Sunday, April 25, 2010

Decal Time and the Need for a Tardis

It's been a quiet week this week in Picton, well, not necessarily quiet but not particularly productive in terms of output. You see, it's been decal time for the refrigerator wagons and I've decided that decaling is the least satisfying out of all the various aspects of model railways. Don't get me wrong, its not that I hate doing it but the fact that it takes so long is what I don't like about it. I reckon Time is the killer for all modellers. You only have so much time you can spend on your favourite hobby so when you spend most of your weeks available time on decaling you start looking at how you can do it smarter and quicker. A Tardis might be the answer but I don't think that's going to happen soon. The main problem is the cutting up of the various codes and numbers to suit the stock and then the application, letter by letter and numeral by numeral. And getting them straight and spaced correctly. So anyway, I've decalled all the refrigerator cars with the appropriate codes and numbers from commercial decals I'd bought years ago. I now have 54 goods wagons to decal.......
A few years back, I purchased an ALPS printer for the purpose of printing my own decals. Unfortunately, these printers are no longer available and the consumables for these printers are getting harder to get. Aust-N-Rail stock the ribbon cassettes and I also found this site in New Zealand who stock consumables, and I'll be placing an order for some white ink cassettes this week. The exchange rate helps making the choice of supplier.
The other task this week was creating the artwork for the goods wagons which I completed using MS Word. Had to trawl the internet for some stencil fonts but eventually got one that looked OK. Its not quite right but will look the part. The beauty of doing this is you can code and number anything you like and it will be all one decal, no cutting, no aligning. I've also done the capacity as well as the tare which was handwritten rather than stenciled. The only decal I've had a problem with is creating the "On" decal with the arrow which was placed above the handbrake. I just can't get the artwork small enough so I might try some other programme to duplicate it.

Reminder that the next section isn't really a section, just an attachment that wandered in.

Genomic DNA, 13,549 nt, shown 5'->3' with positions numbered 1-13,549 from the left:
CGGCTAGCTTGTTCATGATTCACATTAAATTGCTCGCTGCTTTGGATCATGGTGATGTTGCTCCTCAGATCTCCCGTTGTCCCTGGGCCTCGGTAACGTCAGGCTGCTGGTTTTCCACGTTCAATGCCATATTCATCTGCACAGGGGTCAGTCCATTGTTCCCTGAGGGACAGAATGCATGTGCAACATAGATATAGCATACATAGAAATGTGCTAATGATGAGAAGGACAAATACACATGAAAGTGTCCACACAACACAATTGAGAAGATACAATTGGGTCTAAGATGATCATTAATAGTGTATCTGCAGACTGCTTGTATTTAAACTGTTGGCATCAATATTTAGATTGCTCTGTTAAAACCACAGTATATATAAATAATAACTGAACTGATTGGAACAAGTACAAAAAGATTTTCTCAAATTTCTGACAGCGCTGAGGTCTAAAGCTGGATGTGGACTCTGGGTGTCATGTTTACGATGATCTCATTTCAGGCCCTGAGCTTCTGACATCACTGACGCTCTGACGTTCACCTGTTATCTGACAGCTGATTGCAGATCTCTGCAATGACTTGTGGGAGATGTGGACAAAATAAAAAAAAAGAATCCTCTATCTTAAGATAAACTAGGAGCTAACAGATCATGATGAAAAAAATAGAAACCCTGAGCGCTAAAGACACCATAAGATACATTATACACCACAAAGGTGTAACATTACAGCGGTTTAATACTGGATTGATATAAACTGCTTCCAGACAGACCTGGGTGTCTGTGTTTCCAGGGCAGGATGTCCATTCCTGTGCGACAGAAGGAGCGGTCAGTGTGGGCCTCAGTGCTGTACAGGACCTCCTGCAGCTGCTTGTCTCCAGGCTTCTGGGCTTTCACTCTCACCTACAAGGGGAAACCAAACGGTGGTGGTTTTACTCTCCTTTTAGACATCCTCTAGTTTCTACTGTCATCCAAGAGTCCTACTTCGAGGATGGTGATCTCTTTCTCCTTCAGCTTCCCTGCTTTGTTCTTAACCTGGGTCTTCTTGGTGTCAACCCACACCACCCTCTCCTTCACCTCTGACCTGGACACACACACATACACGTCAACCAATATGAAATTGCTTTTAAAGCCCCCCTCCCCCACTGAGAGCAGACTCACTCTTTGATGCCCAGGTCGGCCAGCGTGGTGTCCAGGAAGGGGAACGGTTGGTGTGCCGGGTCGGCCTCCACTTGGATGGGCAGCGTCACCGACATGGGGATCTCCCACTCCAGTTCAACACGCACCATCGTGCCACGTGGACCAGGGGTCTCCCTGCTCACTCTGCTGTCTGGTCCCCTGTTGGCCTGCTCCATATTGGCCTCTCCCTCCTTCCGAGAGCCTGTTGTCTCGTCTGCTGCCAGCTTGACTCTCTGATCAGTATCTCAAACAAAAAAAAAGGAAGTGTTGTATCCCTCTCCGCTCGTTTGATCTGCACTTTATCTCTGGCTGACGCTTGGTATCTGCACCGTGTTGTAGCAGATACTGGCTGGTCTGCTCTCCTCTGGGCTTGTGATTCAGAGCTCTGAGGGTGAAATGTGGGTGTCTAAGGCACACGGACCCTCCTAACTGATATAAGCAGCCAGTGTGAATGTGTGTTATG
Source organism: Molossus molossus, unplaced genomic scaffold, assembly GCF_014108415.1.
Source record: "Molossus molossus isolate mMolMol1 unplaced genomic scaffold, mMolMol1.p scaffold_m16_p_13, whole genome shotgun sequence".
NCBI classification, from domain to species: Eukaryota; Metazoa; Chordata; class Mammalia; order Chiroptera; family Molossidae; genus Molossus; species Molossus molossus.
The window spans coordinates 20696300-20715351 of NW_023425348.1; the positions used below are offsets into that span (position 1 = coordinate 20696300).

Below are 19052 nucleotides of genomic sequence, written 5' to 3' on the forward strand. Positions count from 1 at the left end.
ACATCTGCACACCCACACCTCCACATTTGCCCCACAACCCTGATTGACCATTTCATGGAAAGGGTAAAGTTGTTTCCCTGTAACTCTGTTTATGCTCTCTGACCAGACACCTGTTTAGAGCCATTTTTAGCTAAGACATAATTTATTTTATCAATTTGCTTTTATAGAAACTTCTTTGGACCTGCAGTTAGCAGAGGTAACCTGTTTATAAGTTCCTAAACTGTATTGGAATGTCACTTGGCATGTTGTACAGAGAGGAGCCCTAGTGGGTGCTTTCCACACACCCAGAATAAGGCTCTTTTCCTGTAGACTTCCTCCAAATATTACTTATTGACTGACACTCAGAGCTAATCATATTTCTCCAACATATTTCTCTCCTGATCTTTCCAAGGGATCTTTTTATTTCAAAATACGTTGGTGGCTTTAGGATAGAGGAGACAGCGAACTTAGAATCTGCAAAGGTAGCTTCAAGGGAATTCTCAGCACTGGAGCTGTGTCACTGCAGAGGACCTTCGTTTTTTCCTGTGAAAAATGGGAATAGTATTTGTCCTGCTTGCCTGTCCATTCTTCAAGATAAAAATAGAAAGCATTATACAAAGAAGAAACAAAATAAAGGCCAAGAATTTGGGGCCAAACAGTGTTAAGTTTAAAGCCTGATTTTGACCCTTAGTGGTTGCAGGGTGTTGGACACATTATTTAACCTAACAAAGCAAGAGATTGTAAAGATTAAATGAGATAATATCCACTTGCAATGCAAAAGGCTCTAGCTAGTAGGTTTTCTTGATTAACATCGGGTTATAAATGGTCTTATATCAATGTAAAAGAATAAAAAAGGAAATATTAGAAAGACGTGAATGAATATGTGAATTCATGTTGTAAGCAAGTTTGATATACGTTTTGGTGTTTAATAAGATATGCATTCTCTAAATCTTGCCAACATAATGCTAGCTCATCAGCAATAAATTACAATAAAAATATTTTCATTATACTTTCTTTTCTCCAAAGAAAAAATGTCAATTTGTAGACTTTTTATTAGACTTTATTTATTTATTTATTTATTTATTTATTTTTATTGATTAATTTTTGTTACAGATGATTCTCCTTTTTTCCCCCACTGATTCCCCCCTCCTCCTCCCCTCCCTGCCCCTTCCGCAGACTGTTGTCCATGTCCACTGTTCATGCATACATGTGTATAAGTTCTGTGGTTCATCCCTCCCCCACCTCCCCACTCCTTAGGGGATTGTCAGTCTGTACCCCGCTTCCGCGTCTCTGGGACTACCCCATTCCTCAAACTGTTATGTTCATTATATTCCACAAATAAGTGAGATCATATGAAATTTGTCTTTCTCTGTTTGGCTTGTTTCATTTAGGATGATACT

I'll need to get a wriggle on if I'm going to get the wagons completed as I want to take some along to "The Early Days" at the end of May.
Anyway, that's it for this week. Next batch of photo's will be when I've got something worth showing.

Saturday, April 17, 2010

SuperCheap Auto is My New Friend

Some time ago, I'd bought my air 2hp compressor from them for the princely sum of $99. I think I've spent more on the air lines, moisture traps and fittings than the compressor itself! Bought the moisture trap / regulator today from SuperCheap and then found I couldn't open the air valve so back to the store for more fittings and Voila!! It all works. No more buying stuff from Airbrush suppliers, SuperCheap has a good range of fittings at half the price. Anyway, the compressor got a work out today and I've finally finished painting all of my built goods wagons....all 62 of them. So now, it's on to the decals and after that the weathering. Oh, and I finished Elscotto's D wagons except for some 3 link couplers. Here's some pic's of the D's and all of the other stuff.